The name Lafayette is well known, but the true story of the young Frenchman who risked literally all for the American ideal of liberty is rapidly fading from history. Many, if not most Americans know nothing of him. In nearly all movies which use the American Revolution as the setting, he has been reduced to an image of a token Frenchman worshipful of George Washington; a character needed to include a French accent in support of the American cause. His name is prevalent throughout the eastern United States, particularly in Virginia, though a person on the street would hard pressed to explain why.
This film, produced in 1961, explains why and although some liberties are taken with historical truth – as they often are – it generally presents the French volunteer accurately. Lafayette did not sell his lands to fund his efforts, as depicted here, but he did place them at risk of confiscation by his angry sovereign. The young general did ingratiate himself to Washington, worked tirelessly with Franklin to encourage French intervention in the war, and did offer to Congress to serve without rank, and without pay. When he was offered a command he served with distinction and was seriously wounded at the Battle of Brandywine, all of which the film depicts.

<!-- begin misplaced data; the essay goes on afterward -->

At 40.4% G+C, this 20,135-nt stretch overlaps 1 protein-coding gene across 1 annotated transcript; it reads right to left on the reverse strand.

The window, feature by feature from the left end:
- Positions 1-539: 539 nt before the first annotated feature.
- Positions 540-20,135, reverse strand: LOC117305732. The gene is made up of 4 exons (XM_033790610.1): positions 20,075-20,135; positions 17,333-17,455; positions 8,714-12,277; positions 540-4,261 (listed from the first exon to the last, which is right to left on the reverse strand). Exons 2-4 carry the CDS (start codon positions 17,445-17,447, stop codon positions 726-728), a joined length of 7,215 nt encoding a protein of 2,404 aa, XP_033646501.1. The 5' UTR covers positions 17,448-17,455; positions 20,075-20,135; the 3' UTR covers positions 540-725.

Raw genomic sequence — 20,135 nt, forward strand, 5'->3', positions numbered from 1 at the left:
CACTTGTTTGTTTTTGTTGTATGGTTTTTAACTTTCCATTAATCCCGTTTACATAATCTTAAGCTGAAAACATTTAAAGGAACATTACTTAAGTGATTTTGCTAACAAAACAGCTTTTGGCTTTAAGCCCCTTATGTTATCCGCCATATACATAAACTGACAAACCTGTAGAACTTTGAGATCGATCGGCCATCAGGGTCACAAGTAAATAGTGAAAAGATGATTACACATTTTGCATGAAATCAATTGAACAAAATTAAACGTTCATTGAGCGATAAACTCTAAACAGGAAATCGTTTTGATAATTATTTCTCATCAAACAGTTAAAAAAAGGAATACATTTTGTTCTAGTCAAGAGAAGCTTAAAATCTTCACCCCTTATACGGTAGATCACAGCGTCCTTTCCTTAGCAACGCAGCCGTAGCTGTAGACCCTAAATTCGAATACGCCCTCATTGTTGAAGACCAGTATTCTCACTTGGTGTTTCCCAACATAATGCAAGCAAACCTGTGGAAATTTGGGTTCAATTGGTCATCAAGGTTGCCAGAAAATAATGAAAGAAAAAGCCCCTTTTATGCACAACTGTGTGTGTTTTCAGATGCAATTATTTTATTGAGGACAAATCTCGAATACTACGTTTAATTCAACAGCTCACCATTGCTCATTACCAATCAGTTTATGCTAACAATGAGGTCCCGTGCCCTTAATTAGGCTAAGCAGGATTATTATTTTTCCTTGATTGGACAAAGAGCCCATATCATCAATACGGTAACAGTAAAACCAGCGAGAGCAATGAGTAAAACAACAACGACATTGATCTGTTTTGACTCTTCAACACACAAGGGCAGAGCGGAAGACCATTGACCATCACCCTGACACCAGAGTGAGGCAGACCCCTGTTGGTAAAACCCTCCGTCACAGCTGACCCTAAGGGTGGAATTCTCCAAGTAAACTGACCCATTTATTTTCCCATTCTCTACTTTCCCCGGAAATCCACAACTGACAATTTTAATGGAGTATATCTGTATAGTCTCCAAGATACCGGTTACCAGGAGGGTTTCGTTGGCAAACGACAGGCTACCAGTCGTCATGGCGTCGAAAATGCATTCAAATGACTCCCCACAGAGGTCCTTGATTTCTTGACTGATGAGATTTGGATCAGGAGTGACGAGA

Perhaps because the film is a foreign production (French) it is less inclined to present patriotic sobriquets as everyday dialogue, and Lafayette is presented as the young and passionate – albeit inexperienced – soldier that he was. In the latter part of the movie, as in the war it presents, Lafayette’s actions in Virginia explain why his name remains so much a part of the landscape in that state in the 21st century.
Although this film, like Johnny Tremain, is at heart a children’s film, it is a more accurate presentation of the American Revolution than some of its more sophisticated counterparts, and one of the few in which Gilbert Motier, Marquis de LaFayette is more than a caricature.